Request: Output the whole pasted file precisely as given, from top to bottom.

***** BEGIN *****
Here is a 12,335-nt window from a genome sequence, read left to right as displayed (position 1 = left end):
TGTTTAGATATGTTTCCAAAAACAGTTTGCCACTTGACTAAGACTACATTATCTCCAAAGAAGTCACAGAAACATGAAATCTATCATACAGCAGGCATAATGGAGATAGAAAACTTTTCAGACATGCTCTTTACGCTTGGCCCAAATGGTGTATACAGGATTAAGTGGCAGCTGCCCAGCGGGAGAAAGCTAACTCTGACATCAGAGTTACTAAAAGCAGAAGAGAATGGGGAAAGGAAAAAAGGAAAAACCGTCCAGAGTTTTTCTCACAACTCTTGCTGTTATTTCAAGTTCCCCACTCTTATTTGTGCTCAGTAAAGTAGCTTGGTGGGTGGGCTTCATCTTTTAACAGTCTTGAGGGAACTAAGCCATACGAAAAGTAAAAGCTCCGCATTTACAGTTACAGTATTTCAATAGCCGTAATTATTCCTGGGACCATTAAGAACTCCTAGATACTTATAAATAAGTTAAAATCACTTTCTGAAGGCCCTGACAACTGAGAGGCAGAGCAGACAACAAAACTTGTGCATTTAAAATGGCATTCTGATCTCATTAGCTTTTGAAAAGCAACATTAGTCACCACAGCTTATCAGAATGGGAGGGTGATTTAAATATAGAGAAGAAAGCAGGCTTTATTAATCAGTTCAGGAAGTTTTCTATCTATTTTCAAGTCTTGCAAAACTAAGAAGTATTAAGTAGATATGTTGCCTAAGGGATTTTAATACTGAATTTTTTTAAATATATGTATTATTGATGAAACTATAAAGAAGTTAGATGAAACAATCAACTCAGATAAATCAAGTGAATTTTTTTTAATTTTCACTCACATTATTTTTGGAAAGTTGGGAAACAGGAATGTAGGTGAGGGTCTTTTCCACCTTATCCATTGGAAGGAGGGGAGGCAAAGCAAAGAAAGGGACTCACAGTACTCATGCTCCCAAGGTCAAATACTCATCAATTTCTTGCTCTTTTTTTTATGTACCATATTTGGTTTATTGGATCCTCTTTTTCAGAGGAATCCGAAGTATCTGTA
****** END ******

Here is a 12,335-nt window from a genome sequence, read left to right as displayed (position 1 = left end):
TGTTTAGATATGTTTCCAAAAACAGTTTGCCACTTGACTAAGACTACATTATCTCCAAAGAAGTCACAGAAACATGAAATCTATCATACAGCAGGCATAATGGAGATAGAAAACTTTTCAGACATGCTCTTTACGCTTGGCCCAAATGGTGTATACAGGATTAAGTGGCAGCTGCCCAGCGGGAGAAAGCTAACTCTGACATCAGAGTTACTAAAAGCAGAAGAGAATGGGGAAAGGAAAAAAGGAAAAACCGTCCAGAGTTTTTCTCACAACTCTTGCTGTTATTTCAAGTTCCCCACTCTTATTTGTGCTCAGTAAAGTAGCTTGGTGGGTGGGCTTCATCTTTTAACAGTCTTGAGGGAACTAAGCCATACGAAAAGTAAAAGCTCCGCATTTACAGTTACAGTATTTCAATAGCCGTAATTATTCCTGGGACCATTAAGAACTCCTAGATACTTATAAATAAGTTAAAATCACTTTCTGAAGGCCCTGACAACTGAGAGGCAGAGCAGACAACAAAACTTGTGCATTTAAAATGGCATTCTGATCTCATTAGCTTTTGAAAAGCAACATTAGTCACCACAGCTTATCAGAATGGGAGGGTGATTTAAATATAGAGAAGAAAGCAGGCTTTATTAATCAGTTCAGGAAGTTTTCTATCTATTTTCAAGTCTTGCAAAACTAAGAAGTATTAAGTAGATATGTTGCCTAAGGGATTTTAATACTGAATTTTTTTAAATATATGTATTATTGATGAAACTATAAAGAAGTTAGATGAAACAATCAACTCAGATAAATCAAGTGAATTTTTTTTAATTTTCACTCACATTATTTTTGGAAAGTTGGGAAACAGGAATGTAGGTGAGGGTCTTTTCCACCTTATCCATTGGAAGGAGGGGAGGCAAAGCAAAGAAAGGGACTCACAGTACTCATGCTCCCAAGGTCAAATACTCATCAATTTCTTGCTCTTTTTTTTATGTACCATATTTGGTTTATTGGATCCTCTTTTTCAGAGGAATCCGAAGTATCTGTA